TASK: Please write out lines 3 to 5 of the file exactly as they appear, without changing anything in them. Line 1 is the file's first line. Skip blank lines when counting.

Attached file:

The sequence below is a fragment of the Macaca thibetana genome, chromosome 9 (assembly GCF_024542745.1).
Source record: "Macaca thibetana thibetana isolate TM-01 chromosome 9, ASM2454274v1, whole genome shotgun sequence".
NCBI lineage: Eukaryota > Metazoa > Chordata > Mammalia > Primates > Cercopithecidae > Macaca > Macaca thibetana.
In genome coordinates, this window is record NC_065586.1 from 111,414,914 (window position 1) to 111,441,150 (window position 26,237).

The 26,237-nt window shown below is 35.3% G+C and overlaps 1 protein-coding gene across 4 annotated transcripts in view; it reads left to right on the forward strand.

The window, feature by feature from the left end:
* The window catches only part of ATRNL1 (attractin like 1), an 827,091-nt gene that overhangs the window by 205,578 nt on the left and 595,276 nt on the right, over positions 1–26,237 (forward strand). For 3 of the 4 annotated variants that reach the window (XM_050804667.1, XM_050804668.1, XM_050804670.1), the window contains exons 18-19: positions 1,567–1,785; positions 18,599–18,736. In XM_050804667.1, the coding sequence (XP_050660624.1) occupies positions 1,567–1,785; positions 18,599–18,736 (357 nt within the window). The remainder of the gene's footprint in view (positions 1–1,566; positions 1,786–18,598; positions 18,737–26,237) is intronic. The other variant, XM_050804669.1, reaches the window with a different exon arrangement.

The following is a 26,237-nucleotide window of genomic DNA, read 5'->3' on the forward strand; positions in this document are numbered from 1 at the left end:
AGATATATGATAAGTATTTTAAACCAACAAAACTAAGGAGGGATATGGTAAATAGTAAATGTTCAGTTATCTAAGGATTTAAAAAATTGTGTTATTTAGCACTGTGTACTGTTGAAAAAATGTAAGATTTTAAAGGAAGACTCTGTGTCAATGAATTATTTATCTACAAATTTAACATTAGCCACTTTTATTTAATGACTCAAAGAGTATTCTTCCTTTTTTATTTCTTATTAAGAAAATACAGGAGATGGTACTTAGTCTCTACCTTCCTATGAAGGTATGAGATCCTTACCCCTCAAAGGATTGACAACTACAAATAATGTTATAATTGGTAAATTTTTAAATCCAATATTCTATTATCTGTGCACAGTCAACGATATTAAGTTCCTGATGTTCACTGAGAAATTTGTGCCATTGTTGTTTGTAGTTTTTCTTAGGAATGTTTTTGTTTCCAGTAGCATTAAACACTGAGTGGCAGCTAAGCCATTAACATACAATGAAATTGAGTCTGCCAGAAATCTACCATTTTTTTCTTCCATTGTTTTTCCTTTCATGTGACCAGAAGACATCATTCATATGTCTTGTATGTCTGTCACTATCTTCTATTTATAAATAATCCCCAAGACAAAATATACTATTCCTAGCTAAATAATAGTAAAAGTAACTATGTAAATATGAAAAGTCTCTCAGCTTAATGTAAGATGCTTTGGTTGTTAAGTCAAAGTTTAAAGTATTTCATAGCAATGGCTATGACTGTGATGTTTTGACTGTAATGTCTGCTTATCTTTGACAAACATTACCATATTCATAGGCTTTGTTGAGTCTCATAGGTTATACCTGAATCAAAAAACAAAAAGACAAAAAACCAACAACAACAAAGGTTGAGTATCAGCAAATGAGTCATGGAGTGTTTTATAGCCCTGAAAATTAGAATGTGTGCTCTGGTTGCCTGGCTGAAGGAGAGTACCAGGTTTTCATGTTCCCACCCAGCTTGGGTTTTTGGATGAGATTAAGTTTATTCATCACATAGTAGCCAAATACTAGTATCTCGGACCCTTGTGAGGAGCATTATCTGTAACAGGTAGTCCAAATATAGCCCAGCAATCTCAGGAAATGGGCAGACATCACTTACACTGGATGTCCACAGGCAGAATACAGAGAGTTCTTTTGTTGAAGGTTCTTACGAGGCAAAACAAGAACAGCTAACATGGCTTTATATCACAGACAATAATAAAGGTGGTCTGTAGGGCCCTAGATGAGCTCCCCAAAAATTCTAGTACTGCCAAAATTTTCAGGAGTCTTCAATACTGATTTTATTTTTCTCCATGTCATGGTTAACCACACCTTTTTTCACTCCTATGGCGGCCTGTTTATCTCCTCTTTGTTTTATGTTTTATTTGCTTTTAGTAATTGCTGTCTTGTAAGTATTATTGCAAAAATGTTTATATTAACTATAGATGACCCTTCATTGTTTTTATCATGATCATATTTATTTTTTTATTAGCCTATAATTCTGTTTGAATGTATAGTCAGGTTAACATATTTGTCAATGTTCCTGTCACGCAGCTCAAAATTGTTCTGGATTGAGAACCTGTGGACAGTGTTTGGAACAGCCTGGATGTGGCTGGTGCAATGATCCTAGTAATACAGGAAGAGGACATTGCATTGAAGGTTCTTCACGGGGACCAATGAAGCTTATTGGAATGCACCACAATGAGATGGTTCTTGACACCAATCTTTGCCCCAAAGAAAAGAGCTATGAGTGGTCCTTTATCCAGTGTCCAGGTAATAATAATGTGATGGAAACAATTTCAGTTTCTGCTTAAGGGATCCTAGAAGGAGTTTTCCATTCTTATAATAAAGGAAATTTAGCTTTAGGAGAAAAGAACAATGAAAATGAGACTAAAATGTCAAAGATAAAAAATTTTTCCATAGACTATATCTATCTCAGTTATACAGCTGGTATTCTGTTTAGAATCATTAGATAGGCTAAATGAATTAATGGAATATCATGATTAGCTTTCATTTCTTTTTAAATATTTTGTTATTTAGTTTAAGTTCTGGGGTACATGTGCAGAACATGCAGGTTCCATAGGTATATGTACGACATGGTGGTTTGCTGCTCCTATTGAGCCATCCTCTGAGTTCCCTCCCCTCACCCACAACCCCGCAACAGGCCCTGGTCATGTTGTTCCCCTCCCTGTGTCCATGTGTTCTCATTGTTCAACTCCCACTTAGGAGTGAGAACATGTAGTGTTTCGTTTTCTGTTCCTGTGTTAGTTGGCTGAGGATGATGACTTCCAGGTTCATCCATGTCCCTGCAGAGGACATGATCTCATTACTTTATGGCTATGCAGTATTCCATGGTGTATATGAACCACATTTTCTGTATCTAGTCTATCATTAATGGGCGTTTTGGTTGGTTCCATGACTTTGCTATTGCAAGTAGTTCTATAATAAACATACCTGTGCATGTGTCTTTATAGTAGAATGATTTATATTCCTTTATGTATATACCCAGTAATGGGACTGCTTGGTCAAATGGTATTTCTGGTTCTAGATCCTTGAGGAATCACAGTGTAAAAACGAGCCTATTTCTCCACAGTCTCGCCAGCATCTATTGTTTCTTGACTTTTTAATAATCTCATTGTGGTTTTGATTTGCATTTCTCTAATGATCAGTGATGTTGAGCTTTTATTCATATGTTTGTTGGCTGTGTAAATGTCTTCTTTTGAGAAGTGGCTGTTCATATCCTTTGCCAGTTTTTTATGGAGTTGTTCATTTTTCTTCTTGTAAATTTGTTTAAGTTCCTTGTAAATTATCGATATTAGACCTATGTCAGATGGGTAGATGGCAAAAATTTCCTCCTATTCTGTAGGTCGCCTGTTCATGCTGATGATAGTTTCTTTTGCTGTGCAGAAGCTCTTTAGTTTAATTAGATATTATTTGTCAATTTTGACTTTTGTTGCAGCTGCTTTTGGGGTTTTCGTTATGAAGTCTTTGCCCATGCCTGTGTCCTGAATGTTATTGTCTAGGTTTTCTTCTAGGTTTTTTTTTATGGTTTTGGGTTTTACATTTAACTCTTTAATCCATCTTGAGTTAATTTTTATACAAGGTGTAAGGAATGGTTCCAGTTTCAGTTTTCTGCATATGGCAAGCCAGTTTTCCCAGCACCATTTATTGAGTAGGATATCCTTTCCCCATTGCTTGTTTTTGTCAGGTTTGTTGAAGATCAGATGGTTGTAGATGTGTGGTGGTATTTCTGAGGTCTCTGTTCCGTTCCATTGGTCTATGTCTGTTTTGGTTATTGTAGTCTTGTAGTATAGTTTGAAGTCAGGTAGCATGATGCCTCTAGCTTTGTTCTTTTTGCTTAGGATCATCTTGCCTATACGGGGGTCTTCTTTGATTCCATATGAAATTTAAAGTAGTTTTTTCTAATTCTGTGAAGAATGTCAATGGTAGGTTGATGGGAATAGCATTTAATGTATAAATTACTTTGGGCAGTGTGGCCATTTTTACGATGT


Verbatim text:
NCBI lineage: Eukaryota > Metazoa > Chordata > Mammalia > Primates > Cercopithecidae > Macaca > Macaca thibetana.
In genome coordinates, this window is record NC_065586.1 from 111,414,914 (window position 1) to 111,441,150 (window position 26,237).

The 26,237-nt window shown below is 35.3% G+C and overlaps 1 protein-coding gene across 4 annotated transcripts in view; it reads left to right on the forward strand.